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German Kastenweissbrot (White Loaf Bread)

I translated this recipe from "Brot Backen," a German language cookbook I acquired while living in Germany. I used to buy this bread weekly from the bakery in our town and had to track down a recipe for it. I will update the measurements for American kitchens once I have tried this. At the bakery they had little bottles of water that they would spray onto the raw dough before baking to make the tops crispy.

Ready In:
3hrs 40mins
Serves:
Yields:
Units:

ingredients

directions

  • Measure out the milk and add yeast and sugar; set aside for about 10 minutes or until frothy (if it doesn't get frothy, start over- your yeast is dead or your milk was too hot and killed the yeast).
  • Mix together the yeast mixture with salt, eggs and egg yolk, creme fraiche.
  • Combine the flour and the wet mixture until a dough forms (you may need a little extra flour depending upon the humidity that day).
  • Knead on a floured board, adding extra flour if needed to keep from being too sticky, until a smooth ball forms.
  • Place in a greased bowl, flip over once, and cover with either a damp clean towel or plastic wrap that has first been srayed with nonstick spray.
  • Let rise until doubled in bulk- approx 1 or 1 1/2 hours.
  • Punch down and knead again on a floured surface.
  • Grease a 30cm long loaf pan well and sprinkle with dry breadcrumbs.
  • Set dough into the pan and even out the top.
  • Cover as before and let rise another hour.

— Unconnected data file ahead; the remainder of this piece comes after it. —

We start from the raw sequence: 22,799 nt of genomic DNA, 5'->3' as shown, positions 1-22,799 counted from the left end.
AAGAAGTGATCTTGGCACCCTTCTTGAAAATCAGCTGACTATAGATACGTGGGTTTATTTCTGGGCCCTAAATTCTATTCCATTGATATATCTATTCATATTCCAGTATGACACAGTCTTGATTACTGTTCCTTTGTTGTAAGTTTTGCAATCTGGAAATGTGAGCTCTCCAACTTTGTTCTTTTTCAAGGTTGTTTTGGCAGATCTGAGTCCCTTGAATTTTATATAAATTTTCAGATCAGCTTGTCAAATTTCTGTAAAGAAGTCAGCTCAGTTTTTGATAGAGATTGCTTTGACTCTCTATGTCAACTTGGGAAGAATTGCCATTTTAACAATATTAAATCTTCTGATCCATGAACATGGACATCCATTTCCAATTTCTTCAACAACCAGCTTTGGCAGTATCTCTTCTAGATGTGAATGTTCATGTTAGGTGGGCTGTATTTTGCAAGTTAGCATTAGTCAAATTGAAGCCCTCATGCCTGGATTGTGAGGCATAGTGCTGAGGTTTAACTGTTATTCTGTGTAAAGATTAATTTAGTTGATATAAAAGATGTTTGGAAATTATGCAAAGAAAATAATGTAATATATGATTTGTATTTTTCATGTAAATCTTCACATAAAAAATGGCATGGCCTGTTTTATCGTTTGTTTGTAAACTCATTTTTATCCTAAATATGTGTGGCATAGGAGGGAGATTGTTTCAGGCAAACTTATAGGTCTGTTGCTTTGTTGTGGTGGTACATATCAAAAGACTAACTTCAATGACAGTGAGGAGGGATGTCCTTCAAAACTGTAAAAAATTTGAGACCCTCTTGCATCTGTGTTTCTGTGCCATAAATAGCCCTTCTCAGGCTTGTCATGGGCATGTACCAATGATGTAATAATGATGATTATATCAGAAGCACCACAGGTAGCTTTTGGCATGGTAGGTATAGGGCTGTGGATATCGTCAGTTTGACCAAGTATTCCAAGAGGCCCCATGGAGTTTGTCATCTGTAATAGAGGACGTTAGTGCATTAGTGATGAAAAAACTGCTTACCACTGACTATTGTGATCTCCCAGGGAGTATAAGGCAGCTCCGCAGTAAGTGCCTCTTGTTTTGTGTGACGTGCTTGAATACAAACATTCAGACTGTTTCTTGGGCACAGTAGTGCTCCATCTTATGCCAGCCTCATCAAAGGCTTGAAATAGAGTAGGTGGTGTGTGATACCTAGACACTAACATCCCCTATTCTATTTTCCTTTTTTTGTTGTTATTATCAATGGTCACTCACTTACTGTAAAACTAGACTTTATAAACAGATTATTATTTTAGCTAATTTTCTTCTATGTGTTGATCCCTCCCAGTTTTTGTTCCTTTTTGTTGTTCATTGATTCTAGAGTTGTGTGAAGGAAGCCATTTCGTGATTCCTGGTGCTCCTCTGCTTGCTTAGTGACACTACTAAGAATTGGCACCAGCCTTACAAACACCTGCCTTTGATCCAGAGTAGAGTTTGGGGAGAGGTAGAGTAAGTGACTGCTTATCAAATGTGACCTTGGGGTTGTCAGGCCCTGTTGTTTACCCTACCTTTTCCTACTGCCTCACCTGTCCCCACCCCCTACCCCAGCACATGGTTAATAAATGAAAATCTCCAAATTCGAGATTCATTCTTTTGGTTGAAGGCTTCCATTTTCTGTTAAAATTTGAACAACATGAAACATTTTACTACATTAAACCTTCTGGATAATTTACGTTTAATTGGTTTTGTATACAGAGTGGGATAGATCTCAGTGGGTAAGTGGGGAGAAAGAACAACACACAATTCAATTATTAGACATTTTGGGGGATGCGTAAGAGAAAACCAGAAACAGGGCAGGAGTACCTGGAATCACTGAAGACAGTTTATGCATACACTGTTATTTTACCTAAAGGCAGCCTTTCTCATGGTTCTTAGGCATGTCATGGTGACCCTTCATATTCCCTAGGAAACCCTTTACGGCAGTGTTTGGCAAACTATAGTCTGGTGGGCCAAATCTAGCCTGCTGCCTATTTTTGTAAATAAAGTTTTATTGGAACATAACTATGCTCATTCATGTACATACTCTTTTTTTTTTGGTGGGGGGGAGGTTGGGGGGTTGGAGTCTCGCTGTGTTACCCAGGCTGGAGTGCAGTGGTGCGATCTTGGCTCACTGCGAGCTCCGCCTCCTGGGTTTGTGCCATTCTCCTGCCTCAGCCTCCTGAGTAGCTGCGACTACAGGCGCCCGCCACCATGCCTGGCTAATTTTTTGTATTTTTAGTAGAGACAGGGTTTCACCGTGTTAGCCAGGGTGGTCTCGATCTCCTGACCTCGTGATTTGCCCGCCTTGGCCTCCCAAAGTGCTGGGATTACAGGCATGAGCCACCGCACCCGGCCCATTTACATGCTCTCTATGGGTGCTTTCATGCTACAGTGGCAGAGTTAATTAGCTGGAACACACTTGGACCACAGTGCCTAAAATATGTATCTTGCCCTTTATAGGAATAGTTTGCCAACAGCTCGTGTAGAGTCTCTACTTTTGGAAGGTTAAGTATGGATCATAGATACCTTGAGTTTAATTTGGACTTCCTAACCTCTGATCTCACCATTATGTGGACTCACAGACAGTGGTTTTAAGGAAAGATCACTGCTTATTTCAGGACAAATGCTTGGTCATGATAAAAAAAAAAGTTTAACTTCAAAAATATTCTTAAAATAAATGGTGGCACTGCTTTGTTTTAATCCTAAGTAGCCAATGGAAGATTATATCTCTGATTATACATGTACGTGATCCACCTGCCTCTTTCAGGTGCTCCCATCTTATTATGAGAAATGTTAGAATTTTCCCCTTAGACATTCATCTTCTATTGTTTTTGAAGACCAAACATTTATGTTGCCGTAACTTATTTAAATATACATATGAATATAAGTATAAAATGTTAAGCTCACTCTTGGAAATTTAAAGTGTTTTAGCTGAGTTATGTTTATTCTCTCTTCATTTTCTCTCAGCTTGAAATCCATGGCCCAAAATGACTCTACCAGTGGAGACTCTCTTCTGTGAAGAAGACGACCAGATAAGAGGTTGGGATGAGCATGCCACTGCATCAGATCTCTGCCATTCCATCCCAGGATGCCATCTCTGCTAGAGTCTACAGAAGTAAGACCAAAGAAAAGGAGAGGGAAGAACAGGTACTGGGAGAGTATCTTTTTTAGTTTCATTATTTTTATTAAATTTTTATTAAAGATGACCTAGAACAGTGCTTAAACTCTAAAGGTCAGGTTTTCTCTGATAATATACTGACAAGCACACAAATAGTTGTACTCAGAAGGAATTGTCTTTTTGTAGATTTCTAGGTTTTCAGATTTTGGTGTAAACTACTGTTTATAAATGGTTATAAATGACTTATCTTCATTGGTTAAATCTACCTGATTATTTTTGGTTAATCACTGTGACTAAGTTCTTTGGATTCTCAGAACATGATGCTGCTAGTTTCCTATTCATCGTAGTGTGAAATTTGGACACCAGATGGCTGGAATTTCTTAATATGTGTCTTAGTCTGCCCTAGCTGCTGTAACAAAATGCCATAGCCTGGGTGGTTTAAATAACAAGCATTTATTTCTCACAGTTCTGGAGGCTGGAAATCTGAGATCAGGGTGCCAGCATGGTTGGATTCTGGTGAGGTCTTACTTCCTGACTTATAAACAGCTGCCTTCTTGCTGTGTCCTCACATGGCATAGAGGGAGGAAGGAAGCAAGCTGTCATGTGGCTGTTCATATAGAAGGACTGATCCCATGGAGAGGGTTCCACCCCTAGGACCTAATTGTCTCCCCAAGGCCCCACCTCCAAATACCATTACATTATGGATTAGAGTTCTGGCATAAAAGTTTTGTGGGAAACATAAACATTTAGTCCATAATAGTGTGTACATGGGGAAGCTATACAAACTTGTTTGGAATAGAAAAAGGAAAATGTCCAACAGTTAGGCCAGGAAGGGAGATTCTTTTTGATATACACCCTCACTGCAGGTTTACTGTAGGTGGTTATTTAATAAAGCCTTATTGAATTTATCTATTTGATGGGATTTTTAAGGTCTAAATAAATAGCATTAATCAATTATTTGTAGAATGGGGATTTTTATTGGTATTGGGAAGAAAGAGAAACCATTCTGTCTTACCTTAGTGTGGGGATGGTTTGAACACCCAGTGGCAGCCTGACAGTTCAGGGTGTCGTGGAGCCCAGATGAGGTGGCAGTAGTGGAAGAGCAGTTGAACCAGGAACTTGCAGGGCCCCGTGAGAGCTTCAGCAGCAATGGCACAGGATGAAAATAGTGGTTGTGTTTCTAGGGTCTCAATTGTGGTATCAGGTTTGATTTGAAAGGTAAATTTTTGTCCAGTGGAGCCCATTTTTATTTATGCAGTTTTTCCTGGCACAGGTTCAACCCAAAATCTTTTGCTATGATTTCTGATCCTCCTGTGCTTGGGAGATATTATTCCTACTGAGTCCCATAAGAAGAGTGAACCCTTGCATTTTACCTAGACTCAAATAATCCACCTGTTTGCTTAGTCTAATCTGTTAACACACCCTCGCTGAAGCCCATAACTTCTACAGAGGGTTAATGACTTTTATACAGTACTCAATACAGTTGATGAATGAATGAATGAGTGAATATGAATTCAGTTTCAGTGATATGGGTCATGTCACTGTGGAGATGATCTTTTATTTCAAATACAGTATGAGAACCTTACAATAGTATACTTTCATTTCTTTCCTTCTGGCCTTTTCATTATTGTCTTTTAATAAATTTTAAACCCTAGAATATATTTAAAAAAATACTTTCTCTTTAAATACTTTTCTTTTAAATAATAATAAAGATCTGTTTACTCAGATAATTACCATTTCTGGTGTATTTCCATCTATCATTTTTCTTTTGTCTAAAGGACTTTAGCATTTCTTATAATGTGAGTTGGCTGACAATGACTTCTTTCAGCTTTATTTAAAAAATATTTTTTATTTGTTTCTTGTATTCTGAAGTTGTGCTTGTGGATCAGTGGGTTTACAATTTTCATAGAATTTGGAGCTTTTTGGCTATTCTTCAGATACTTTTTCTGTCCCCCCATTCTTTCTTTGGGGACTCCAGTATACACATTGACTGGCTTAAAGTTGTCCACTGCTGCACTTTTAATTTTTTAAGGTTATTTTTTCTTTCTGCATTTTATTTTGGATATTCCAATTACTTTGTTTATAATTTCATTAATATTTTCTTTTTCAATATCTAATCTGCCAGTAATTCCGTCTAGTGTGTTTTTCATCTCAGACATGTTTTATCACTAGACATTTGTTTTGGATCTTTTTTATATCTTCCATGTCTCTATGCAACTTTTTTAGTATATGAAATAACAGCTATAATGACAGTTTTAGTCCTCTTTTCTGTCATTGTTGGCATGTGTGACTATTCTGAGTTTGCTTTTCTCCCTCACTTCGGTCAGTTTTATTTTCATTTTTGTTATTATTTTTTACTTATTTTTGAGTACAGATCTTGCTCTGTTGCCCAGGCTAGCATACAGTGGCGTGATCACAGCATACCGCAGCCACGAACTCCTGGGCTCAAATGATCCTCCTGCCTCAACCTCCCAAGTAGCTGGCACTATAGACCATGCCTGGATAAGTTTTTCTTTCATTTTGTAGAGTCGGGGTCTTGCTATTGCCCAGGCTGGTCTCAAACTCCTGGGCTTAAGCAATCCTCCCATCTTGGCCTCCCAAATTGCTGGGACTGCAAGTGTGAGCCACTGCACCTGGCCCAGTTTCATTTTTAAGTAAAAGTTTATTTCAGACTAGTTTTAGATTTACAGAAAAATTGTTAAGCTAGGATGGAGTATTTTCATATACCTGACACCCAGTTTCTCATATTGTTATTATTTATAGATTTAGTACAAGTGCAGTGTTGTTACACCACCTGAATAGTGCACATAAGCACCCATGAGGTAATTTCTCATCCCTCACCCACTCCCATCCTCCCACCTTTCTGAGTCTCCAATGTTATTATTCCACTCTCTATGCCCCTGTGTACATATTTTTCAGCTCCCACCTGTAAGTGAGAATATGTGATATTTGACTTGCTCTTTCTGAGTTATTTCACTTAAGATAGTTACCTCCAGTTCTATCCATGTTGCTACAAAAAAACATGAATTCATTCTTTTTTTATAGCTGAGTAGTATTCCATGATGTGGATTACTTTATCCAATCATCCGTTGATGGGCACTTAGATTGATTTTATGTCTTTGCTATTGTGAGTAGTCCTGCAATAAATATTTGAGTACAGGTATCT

• Heat oven to 175 C.
  • Remove cover and using a sharp knife, make slashes in the dough every 1 cm.
  • Spritz with a bit of water (this will make the crust crisp up).
  • Bake on the second rack of your oven for about 40 minutes.
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@HeatherFeather
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@HeatherFeather
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"I translated this recipe from "Brot Backen," a German language cookbook I acquired while living in Germany. I used to buy this bread weekly from the bakery in our town and had to track down a recipe for it. I will update the measurements for American kitchens once I have tried this. At the bakery they had little bottles of water that they would spray onto the raw dough before baking to make the tops crispy."
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  1. Mudflower
    This was a great bread. I didn't use a loaf pan, just made a giant boule. It rose a lot in the oven, and made a big, cubic foot sized loaf. I should have made sure I let it rise significantly longer as a loaf before throwing it in the oven - my shape got a little funky. But it had a nice soft but sturdy crumb that was perfect for beer cheese.
    Reply
  2. duonyte
    I could hardly wait to tear into this - and I did not. This made one loaf pan and one free-form round loaf for me. I put all the ingredients in the bread machine. It looked a bit dry to start, but I let it go, and it turned out into a lovely dough. I think I would add a bit more salt next time - perhaps another 1/2 or 3/4 tsp. Also, I mixed it up in the morning and put it into the fridge until the evening. For that reason I put in only half the yeast. Worked out perfectly.
    Reply
  3. Steph Doll
    I absolutely loved this bread. I am german and this reminds me of the bread we had at home. It has a nice consistency. 500 g of flour seemed to be a little too much. The dough was kind of dry and I had to add a little more milk. This is great!
    Reply
  4. HeatherFeather
    I translated this recipe from "Brot Backen," a German language cookbook I acquired while living in Germany. I used to buy this bread weekly from the bakery in our town and had to track down a recipe for it. I will update the measurements for American kitchens once I have tried this. At the bakery they had little bottles of water that they would spray onto the raw dough before baking to make the tops crispy.
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